Luxembourg© Photo Healy Racing
Aidan O’Brien does not want the ground to get too testing at ParisLongchamp ahead of Luxembourg’s bid for glory in the Qatar Prix de l’Arc de Triomphe.
Previously successful in the showpiece event with Dylan Thomas in 2007 and Found in 2016, the Ballydoyle handler houses the ante-post favourite for this year’s renewal in this son of Camelot.
A Group One winner at two in the Vertem Futurity Trophy at Doncaster, Luxembourg looked every inch a potential Derby winner in the making when third in the 2000 Guineas at Newmarket on his return.
But a subsequent injury ultimately led to the three-year-old missing Epsom and he only scrambled home on his return in the Royal Whip Stakes at the Curragh in August.
O’Brien was adamant Luxembourg was nowhere near concert pitch, however, and he found the necessary improvement to provide his trainer with an 11th Irish Champion Stakes success at Leopardstown.
Three weeks later he is set to line up as favourite for Europe’s premier middle-distance contest.
“He’s good and everything has gone well since Leopardstown. We were delighted with his run and everything has been very good since,” said O’Brien.
“We think he’s in a good place and when we run we will know. It’s not long since he ran, so his work hasn’t been too tough, but we’re happy with everything he’s doing.
“I don’t think anybody wants extremes (of ground) and we’re the same. I suppose everybody is in the same boat, but hopefully it won’t get too bad.
“He won the Futurity Trophy on soft ground and he is by Camelot, who is by Montjeu, so hopefully he’ll handle it, but in an ideal world hopefully it’s not too soft.”
Having missed a good chunk of the season, Luxembourg will head to Paris relatively fresh and lightly-raced following just six lifetime starts.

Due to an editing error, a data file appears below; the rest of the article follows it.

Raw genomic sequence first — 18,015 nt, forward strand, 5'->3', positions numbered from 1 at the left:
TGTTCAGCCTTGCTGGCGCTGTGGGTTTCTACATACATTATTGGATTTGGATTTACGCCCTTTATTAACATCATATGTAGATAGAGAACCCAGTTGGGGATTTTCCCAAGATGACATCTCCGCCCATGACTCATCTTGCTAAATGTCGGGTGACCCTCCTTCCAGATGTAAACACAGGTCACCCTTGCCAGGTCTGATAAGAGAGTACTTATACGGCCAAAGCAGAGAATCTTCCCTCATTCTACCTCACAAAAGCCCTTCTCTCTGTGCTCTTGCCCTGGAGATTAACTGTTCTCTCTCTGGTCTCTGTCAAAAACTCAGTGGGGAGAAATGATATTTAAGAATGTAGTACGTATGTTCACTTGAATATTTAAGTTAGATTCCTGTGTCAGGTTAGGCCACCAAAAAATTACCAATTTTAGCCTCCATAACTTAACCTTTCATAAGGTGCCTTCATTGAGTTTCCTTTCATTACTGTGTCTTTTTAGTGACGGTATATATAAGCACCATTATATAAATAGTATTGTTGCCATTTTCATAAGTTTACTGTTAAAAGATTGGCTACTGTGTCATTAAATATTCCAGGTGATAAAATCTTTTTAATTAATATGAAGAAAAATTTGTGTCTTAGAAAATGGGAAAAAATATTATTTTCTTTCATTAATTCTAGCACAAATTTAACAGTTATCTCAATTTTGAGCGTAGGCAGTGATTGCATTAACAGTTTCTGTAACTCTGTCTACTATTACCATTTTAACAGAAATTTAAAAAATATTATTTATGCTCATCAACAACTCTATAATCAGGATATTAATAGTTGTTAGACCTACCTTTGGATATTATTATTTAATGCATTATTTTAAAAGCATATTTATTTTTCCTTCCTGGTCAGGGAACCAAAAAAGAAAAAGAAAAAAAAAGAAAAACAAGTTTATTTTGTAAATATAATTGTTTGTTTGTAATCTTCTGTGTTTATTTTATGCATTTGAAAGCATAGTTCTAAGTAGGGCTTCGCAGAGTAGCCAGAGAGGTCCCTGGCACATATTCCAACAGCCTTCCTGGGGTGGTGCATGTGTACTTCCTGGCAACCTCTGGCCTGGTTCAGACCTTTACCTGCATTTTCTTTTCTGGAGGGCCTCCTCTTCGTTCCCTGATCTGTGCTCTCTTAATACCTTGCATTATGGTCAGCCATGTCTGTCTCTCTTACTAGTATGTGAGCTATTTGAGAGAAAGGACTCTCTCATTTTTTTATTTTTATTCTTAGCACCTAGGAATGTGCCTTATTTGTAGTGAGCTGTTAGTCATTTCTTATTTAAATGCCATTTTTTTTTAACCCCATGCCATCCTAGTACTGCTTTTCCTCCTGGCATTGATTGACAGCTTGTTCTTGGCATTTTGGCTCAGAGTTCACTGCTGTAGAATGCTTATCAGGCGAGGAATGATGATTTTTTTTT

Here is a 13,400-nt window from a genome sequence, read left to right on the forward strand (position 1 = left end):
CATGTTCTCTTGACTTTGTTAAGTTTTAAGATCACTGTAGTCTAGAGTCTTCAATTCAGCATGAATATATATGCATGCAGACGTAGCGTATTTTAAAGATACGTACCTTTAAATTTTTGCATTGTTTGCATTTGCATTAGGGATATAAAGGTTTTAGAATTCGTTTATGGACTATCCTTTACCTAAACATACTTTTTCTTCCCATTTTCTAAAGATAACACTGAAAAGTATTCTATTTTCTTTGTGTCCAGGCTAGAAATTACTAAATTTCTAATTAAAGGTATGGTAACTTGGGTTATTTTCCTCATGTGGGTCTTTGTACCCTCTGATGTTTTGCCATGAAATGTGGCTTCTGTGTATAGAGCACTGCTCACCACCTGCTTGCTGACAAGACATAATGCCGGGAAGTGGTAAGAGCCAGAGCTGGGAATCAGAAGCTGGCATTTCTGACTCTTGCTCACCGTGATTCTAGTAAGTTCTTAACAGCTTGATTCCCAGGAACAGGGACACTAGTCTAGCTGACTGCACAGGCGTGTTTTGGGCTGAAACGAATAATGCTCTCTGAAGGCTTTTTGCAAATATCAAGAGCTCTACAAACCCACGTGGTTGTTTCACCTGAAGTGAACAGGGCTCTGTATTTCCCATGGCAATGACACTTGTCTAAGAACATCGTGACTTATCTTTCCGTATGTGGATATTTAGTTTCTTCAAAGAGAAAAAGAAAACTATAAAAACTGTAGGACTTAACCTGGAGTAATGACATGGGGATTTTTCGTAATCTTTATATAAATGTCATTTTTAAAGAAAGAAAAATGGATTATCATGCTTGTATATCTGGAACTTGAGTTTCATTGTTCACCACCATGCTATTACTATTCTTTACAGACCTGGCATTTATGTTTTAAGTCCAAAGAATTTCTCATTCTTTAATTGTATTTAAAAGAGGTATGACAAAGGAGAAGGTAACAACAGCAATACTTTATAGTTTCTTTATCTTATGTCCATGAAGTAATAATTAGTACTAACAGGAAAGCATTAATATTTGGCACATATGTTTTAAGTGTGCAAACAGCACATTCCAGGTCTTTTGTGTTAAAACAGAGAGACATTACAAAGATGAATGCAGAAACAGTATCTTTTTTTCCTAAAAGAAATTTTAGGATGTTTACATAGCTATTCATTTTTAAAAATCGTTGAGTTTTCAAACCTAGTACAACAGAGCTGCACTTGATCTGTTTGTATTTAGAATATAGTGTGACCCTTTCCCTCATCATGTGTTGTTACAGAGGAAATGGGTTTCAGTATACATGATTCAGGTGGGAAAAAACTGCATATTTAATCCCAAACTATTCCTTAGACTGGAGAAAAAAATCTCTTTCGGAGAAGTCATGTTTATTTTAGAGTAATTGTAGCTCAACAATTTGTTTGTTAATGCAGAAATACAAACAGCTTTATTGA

With a maximum field of 20 virtually guaranteed, hurly burly is a given, but O’Brien believes his charge has the temperament to handle whatever is thrown at him.
“He ran three times last year and has run three times this year, so he’s had the six runs, but I think he’s usually a very offhanded, straightforward horse,” he added.
“He relaxes very well and I’d be happy to come forward out of the gates.”
O’Brien will have a second string to his bow in the form of outsider Broome, who was beaten just under 10 lengths into 11th place in last year’s renewal.
The six-year-old was thoroughly impressive when opening his account for the current campaign in the Hardwicke Stakes at Royal Ascot in June, since when he has finished fourth in the King George and in a Grade One in America, before finishing last of seven behind Luxembourg at Leopardstown.
O’Brien said: “He ran in America, which probably didn’t suit him, but we were very happy with his last run. We were using it as a prep for this race, we think he gets a mile and a half well and likes a big, open track.
“We think he might have found the tracks in America a little bit tight for him as sometimes he can step just a little bit slow from the stalls, especially at Saratoga the last time.
“Hopefully he can run a good race and there are plenty of races left for him in America or Japan or Hong Kong for the rest of the season.”